Quan Jing Jie Yao
Essentials Of The Fist
Ancient Martial Arts Training Principles
紀效新書 (ji xiao xin shu) "New Book of Military Efficiency" is an ancient Chinese military manual written in 1560 by Qi Jiguang, a Ming Dynasty General who was famous for defending China from the Japanese pirates' invasion. There are many chapters in it, touching on various topics such as Siege Weapons, Formations, Terrains etc... One of the chapters is 拳經捷要 (quan jing jie yao) "Essentials of the Fist".
It consists of 32 unarmed fighting stances, which are described in a poetic manner. This has its pros and cons. Being poetic means it's more difficult and confusing to translate, and different readers might have different interpretation. However, this may also mean that the text conveys more of fundamental principles to guide the practitioner, rather than specific sets of movements.
The Holistic Warrior's Training
If you were to have a list of every single fighting techniques, you'd probably have thousands of it, and your list will be endless. If you were the General of an army, it would be impossible (and unnecessary) to train your soldiers in all of these techniques.
All techniques trace their roots only a few core principles. Train and master these essential principles will pave the way for you to easily perform thousands of different techniques. Let's discuss one example here.
Pictured here is a stance named as "Divine Fist". It is performed with your arm internally (medially) rotated, so that your thumb is pointing downwards. The core principle here is to train your shoulder's rotator-cuff muscles, so that you'll be able to rotate your arm and increase the flexibility of your shoulder joint.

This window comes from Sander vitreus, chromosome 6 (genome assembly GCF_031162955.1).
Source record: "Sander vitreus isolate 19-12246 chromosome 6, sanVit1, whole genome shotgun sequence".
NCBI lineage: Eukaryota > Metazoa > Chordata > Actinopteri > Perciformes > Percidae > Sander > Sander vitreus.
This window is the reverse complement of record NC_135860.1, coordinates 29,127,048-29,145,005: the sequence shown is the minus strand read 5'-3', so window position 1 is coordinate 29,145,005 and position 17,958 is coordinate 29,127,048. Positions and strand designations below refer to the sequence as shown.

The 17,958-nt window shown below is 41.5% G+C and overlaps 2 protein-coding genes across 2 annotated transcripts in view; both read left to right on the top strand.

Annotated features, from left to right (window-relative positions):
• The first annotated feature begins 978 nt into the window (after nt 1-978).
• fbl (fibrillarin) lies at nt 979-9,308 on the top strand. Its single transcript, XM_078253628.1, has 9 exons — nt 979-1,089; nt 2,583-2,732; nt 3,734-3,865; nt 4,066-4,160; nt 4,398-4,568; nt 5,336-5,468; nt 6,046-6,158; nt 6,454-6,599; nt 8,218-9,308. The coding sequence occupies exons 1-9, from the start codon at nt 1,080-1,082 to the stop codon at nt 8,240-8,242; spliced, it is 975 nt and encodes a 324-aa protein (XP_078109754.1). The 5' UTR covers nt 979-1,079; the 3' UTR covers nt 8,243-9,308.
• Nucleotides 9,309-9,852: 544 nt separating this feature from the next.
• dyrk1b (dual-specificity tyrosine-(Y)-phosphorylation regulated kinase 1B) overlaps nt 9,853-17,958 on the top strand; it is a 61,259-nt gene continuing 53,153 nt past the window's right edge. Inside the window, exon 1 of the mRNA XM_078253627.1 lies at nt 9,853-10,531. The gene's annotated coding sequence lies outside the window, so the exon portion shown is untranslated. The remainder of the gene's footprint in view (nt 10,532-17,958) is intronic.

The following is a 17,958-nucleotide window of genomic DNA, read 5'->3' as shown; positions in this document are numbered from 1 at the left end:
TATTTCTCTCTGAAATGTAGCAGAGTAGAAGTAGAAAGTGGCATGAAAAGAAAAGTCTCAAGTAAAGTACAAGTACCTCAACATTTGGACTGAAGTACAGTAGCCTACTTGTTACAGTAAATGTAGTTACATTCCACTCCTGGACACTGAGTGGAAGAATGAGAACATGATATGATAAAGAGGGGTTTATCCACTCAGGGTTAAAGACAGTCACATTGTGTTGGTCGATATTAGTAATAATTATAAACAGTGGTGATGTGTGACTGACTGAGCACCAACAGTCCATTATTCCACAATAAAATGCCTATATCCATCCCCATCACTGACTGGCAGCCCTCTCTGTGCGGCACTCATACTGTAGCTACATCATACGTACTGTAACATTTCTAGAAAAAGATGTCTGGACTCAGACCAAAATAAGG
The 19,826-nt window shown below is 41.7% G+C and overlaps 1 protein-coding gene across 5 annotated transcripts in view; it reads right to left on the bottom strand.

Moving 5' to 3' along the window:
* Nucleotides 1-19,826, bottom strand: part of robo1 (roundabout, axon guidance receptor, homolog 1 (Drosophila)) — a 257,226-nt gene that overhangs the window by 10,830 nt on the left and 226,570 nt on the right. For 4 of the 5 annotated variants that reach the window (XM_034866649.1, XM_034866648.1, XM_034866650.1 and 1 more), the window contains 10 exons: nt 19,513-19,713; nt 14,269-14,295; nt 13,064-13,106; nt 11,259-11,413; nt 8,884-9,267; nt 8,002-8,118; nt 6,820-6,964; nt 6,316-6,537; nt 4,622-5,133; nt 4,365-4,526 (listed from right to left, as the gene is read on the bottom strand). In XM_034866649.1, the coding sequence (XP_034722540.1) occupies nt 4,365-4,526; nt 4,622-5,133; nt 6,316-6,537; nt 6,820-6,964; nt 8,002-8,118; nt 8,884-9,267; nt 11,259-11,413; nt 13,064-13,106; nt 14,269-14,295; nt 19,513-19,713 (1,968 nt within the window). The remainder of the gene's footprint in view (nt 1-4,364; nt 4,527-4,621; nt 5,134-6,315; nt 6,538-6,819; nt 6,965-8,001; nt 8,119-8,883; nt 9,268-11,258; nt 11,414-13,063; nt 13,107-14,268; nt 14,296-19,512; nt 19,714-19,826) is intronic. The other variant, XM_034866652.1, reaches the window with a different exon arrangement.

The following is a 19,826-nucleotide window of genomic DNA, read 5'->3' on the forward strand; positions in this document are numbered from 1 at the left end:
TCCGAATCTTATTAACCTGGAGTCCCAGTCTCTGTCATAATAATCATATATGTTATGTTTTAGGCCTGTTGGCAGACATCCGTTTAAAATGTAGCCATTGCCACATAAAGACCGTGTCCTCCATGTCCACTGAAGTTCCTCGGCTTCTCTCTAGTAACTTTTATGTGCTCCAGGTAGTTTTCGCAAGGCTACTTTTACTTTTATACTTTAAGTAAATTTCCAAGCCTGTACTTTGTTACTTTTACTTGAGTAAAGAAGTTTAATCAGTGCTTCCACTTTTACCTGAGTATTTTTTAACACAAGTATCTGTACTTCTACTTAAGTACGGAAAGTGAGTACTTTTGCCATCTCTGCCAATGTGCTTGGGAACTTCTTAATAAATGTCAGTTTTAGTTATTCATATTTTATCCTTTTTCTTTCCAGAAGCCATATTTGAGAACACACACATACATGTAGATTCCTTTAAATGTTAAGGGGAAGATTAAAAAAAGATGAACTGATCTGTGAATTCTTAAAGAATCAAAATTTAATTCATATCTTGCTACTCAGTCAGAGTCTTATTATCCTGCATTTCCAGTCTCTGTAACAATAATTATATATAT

Achieving this allows you to perform a wide variety of techniques that requires you to rotate your shoulder joint. One of them is performing the "High Guard" stance in the western Saber, and I've included the page from the book here for your preview. Other benefits includes: Upwards cuts, Shield fighting, Deflection techniques, Elbow strikes etc... Can you think of anymore?
By training yourself in these 32 core principles, you'll be ready for any situation, or use any weapon. Though not explicitly stated in the manual, I believe this is the wisdom of General Qi Jiguang, and I hope that my meaningful interpretation of his words will bring justice to this valuable ancient martial arts manual.
Stance #23: Divine Fist
Applications of "Divine Fist"
Sample English Translation
Video about "Divine Fist"
Instead of 32 fighting techniques, think of this book as 32 fighting principles which you can apply to any style of fighting, serving as a foundation for your martial arts journey. This is the most important book that I've worked on.
In this English translation/interpretation, I seek to discover what are the core principles for each stance. To achieve this, it took almost 3 years (2017 to 2020) worth of research and testing. Not only did I used my own martial arts background & experience, but I've also triangulated information from other manuals as well. On the left are some previews, you may click on the images to enlarge.
This English translation book is printed & distributed by Lulu.com in the US, so if you live in the US itself or in western countries, you can expect to enjoy very cheap shipping. Be sure to check out the front page of Lulu.com for promo codes to get yourself a discount!
Contents (6"x9", 290 pages):
32 Stances / Martial Arts Principles
Quick Reference Guide
Features to help you learn & understand:
Hanyu Pinyin pronunciation for all Chinese text
To help you pronounce the stances' names accurately.
Chinese text side-by-side with the English translation
For your reference to the meaning of every word.
Your contribution and support will help us to continue running this website, and further the research of ancient Chinese battlefield arts.
Eskirmology, The Modern Science of Defence
"I highly recommend acquiring Jack Chen’s work ‘Essentials of the Fist’. In Chen’s translation, it is clear that a number of the descriptions which Qijiquang gave to the postures are used by Chen and Yang Taijiquan today."
Full article at: http://eskirmology.co.uk/journal/martial-arts-interpretation/